where $N$ is the total number of elements, ${D}_{m}{}^{i}$ is the calculated grain size for every element, $\beta $ is the weight factor, ${D}_{des}$ is the desired mean grain size and ${D}_{ave}$ is the average of mean grain size in the final product, which is expressed as:

${D}_{ave}=\frac{{\displaystyle {\sum}_{i=1}^{N}{\displaystyle \int {D}_{m}{}^{i}}d{V}_{i}}}{{\displaystyle {\sum}_{i=1}^{N}{\displaystyle \int d{V}_{i}}}}$ (4)

7. Design Variables Selection and Orthogonal Array Construction

The volume of ingot was taken as a constant. Ingot height to diameter ratio $H/D$ , forging temperature $T$ and compression speed $v$ where chosen as design variables. Uniform and small microstructure of the final forging part was considered the objective function. Ingot height to diameter ratio was 2 - 3, the initial forging temperature was in the range of 400˚C - 600˚C, and the top die velocity was 3 - 9 m/s. As shown in Table 3, each parameter had three levels.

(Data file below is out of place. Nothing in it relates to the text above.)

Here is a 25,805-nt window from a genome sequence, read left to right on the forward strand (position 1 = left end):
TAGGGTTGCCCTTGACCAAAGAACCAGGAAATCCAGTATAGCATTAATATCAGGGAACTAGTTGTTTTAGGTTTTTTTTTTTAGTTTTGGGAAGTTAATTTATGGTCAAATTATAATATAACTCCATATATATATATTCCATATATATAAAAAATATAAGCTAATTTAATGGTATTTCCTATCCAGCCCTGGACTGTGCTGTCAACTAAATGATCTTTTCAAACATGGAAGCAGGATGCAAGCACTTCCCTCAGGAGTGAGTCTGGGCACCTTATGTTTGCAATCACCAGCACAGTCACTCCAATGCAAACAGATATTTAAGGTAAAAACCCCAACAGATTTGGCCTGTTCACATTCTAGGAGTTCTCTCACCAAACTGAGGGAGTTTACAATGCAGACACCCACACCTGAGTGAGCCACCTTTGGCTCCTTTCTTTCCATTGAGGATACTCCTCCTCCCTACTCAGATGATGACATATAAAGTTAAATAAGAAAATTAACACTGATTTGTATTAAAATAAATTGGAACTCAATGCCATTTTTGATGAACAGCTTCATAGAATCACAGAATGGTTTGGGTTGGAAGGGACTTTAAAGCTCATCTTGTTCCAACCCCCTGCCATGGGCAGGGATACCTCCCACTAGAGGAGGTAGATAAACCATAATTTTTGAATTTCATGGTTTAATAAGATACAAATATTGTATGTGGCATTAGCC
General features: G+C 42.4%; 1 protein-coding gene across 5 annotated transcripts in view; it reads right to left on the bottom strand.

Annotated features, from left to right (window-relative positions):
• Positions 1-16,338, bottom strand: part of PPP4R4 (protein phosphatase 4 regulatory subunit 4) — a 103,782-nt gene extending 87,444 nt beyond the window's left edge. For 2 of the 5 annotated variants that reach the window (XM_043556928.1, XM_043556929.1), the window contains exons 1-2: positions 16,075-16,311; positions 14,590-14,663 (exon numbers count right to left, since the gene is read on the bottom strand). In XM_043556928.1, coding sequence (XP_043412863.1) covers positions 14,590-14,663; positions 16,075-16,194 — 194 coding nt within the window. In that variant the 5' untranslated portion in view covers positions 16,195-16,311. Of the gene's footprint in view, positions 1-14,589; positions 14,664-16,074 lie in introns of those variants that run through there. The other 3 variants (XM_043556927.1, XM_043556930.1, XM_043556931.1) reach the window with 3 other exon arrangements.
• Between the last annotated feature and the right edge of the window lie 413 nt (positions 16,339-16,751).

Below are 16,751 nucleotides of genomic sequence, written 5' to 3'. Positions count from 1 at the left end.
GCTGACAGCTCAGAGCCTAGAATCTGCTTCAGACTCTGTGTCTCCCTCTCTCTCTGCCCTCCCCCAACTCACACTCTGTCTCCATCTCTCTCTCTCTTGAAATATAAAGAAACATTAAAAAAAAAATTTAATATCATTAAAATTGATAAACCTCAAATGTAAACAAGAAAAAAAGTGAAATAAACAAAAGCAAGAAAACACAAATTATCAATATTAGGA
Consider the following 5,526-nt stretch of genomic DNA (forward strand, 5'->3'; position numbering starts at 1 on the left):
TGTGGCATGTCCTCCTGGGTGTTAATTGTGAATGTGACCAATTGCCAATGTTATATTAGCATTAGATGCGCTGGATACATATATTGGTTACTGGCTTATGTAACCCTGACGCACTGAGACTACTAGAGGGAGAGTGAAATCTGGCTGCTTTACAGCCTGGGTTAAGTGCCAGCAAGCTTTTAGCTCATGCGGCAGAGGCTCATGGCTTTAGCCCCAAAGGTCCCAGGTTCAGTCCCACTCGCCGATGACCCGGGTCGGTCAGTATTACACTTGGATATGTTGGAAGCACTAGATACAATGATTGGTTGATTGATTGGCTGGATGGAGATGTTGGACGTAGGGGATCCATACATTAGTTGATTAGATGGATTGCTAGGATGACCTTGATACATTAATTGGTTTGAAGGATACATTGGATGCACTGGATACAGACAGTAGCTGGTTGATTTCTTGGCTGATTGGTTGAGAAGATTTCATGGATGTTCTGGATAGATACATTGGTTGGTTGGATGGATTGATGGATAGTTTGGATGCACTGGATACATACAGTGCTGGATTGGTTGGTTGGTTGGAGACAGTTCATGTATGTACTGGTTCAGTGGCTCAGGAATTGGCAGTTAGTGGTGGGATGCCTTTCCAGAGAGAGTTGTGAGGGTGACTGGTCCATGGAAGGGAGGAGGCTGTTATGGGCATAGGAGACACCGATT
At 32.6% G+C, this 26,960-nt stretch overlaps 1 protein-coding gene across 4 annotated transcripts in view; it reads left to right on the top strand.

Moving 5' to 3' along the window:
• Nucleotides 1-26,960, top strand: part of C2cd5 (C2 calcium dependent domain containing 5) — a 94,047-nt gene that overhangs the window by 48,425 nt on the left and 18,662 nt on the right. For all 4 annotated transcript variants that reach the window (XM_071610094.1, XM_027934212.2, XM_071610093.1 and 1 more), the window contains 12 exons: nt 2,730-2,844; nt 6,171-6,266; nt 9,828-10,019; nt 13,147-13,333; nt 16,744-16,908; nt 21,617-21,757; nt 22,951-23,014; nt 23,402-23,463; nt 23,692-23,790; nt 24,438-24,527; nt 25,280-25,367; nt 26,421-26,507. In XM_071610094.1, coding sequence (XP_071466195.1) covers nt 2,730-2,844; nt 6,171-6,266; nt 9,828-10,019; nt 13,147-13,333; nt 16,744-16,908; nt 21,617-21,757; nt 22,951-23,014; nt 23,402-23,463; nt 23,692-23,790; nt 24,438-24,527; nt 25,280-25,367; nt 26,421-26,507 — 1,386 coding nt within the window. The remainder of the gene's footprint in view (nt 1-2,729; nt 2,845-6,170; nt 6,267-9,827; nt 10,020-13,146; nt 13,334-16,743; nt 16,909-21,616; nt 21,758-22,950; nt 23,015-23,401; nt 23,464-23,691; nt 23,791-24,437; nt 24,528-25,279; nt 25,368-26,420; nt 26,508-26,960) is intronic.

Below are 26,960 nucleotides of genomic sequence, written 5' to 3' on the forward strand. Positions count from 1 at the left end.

8. Simulations

Simulations were run in the order of orthogonal array shown in Table 4, which was made according to Tagushi suggestion, using Abaqus/Explicit finite element code. The workpiece material was IN718 alloy. The young’s modulus was 202.7 Gpa, the poisson’s ratio was 0.37 and a friction factor of 0.3 between the die and the workpiece was selected. Also, an adiabatic dynamic explicit analysis was chosen because of the high speed of the process. The heat transfers between the

Table 3. Factors and different levels considered for the simulations.

Table 4. Simulation results obtained from Abaqus.